Top tips for helping a child with autism read
More than 67 percent of all U.S. fourth graders scored "below proficient" and are not reading at grade level, according to a recent report by the Annie E. Casey Foundation. Literacy advocate and bestselling author Monica Holloway, of Cowboy & Wills [Simon & Schuster], is passionate about promoting literacy and spreading awareness for autism.
Holloway offers the following top tips for helping a child with autism to read:
- Keep believing. Teaching your child to read may be hard at times, but keep believing!
- Read aloud. Encourage your child to listen to the story, then to follow along with the text and to talk about the pictures.
- Re-read the same stories. Repetition may help your child to learn language.
- Include reading in the routine. Some children need or like to follow a routine and reading could be incorporated into the schedule of his or her day.
- Involve the team. If you have a support team, such as educators and therapists, keep them in the loop and work together to help your child to read!
- Read books with favorable topics. Choose books that include topics your child enjoys. If your child loves trains or dogs, incorporate those aspects of his life into the reading process.
- Make it fun! If you combine reading with cuddling, playtime or other enjoyable activities, it links books with fun time, as well as learning.
- Be mindful of time. If your child has a short attention span, read shorter books to start.
- Associate words with pictures. To increase the opportunity for your child to learn words, consider labeling throughout your house to identify objects that correspond with that label, and include both the word and a picture for the designated object.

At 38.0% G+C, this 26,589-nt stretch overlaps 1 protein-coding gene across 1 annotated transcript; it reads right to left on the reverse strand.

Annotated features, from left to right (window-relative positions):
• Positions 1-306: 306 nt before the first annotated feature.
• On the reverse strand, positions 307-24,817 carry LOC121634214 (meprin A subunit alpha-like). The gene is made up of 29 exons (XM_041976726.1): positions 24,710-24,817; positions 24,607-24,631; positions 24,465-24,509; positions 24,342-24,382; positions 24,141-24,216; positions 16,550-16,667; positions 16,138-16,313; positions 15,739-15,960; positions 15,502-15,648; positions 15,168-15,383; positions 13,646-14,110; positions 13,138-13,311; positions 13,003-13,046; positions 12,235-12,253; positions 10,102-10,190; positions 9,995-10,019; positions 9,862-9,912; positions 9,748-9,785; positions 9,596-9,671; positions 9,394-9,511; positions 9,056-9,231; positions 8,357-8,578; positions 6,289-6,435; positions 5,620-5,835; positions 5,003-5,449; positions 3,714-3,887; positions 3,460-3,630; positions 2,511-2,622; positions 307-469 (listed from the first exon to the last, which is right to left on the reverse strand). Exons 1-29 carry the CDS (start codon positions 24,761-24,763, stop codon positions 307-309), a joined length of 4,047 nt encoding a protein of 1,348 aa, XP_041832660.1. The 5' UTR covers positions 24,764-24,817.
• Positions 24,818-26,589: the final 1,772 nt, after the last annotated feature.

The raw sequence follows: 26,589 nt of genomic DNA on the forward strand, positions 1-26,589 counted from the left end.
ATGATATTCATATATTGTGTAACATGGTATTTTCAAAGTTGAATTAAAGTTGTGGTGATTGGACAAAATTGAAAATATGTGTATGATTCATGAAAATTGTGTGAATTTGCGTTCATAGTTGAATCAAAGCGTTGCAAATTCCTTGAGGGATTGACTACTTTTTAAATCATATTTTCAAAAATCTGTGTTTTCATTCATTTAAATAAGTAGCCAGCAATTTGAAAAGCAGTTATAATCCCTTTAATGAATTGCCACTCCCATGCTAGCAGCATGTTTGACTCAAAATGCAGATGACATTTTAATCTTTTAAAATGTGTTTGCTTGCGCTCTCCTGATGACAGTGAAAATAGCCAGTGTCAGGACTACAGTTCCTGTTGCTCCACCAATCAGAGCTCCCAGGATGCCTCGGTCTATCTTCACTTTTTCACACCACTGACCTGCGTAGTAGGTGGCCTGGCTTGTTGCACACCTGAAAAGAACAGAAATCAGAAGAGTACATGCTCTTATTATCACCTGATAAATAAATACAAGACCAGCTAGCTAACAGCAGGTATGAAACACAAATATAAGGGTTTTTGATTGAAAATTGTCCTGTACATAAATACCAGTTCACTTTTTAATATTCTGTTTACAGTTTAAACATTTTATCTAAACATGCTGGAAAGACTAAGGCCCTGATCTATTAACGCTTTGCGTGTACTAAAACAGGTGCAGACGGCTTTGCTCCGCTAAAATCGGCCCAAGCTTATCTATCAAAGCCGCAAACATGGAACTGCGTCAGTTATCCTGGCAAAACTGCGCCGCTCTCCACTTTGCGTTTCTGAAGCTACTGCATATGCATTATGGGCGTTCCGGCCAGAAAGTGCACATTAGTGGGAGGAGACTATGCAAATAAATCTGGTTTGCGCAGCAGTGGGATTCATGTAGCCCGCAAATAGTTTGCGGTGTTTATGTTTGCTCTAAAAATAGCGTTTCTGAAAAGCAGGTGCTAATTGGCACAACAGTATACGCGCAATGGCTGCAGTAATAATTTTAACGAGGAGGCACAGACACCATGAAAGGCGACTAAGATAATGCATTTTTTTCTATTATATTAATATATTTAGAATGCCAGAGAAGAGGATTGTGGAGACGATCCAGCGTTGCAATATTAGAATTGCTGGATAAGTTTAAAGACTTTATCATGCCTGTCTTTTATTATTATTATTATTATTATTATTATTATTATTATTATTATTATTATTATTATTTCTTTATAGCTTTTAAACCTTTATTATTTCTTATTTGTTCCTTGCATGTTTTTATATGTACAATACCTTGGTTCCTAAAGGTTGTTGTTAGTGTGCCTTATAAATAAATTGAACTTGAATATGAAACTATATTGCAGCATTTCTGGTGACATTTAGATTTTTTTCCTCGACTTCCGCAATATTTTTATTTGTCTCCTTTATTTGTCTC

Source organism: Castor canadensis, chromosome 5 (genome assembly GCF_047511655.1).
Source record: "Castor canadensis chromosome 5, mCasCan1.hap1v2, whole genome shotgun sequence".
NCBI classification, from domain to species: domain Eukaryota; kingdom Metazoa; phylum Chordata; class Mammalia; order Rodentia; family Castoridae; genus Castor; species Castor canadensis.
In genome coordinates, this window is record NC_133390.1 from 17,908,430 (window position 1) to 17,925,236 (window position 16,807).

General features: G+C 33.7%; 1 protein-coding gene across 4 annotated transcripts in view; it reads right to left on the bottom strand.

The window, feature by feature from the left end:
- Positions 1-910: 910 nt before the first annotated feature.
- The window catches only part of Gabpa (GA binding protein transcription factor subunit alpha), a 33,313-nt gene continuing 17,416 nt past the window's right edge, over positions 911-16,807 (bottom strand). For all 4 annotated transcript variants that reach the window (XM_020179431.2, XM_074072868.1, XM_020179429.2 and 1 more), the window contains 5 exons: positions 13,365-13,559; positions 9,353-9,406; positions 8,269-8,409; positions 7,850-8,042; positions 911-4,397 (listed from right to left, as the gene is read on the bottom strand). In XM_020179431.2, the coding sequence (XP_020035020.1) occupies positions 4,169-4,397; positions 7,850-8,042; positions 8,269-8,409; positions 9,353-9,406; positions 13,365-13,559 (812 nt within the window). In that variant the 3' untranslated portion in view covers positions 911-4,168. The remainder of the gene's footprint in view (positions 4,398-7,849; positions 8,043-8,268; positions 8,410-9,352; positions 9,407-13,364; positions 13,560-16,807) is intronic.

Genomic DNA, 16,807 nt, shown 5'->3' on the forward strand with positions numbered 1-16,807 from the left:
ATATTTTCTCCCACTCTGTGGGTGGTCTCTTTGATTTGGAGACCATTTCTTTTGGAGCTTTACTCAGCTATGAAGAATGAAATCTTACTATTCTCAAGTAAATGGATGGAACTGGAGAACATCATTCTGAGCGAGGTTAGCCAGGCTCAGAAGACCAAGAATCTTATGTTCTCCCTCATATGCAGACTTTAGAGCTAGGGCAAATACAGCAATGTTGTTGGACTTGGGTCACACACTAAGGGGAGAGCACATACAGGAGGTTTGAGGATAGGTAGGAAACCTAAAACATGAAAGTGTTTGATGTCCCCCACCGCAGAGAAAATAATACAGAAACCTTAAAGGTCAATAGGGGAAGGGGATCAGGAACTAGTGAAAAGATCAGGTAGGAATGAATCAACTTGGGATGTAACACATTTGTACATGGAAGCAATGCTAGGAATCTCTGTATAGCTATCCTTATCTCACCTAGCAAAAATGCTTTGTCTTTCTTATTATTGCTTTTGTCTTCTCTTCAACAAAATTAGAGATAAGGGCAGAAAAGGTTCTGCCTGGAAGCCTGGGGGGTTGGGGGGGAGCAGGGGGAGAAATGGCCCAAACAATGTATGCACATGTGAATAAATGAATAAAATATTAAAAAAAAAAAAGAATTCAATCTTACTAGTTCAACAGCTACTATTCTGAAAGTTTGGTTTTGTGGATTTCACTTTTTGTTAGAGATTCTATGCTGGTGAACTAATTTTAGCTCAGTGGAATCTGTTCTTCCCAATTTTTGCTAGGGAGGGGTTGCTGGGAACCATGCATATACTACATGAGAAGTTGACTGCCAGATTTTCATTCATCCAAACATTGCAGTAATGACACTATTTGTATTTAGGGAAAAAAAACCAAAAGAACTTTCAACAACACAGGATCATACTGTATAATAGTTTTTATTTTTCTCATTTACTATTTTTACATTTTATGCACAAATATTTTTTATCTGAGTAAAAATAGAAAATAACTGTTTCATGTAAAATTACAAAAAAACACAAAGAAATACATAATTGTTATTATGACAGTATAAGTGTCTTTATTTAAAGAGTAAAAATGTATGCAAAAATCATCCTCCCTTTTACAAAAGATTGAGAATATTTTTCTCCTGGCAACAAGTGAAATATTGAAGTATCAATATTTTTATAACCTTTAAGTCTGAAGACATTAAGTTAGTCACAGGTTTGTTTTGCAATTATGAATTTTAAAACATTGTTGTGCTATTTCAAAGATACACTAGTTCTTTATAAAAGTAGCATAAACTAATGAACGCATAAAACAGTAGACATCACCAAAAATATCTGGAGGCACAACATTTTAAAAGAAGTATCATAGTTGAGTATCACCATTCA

Says Holloway, "No two autism cases are the same and each child learns differently. I encourage those with children on the autism spectrum to consult their support team to determine the best plan for helping that child to read."
Monica Holloway is the bestselling author of Cowboy & Wills, a Mother's Choice Award's Gold recipient, and the critically-acclaimed author of the memoir Driving With Dead People, described by Newsweek as "unforgettable," Glamour christened "a classic," and the Washington Post deemed "irresistible." Holloway lives with her son Wills and husband Michael Price, Co-Executive Producer of The Simpsons, in California. www.monicaholloway.com
ABOUT COWBOY AND WILLS: Cowboy & Wills tells the story of the golden retriever puppy that changed Monica Holloway's disabled son's life by becoming his very first friend and coaxing him out into the world. Cowboy & Wills is published by Simon & Schuster. www.cowboyandwills.com / www.facebook.com/cowboyandwills
ABOUT AUTISM: According to the U.S. Centers for Disease Control, autism now affects about 1 in every 88 American children. Autism is a complex condition that affects a person's ability to communicate and develop social relationships. www.autismspeaks.org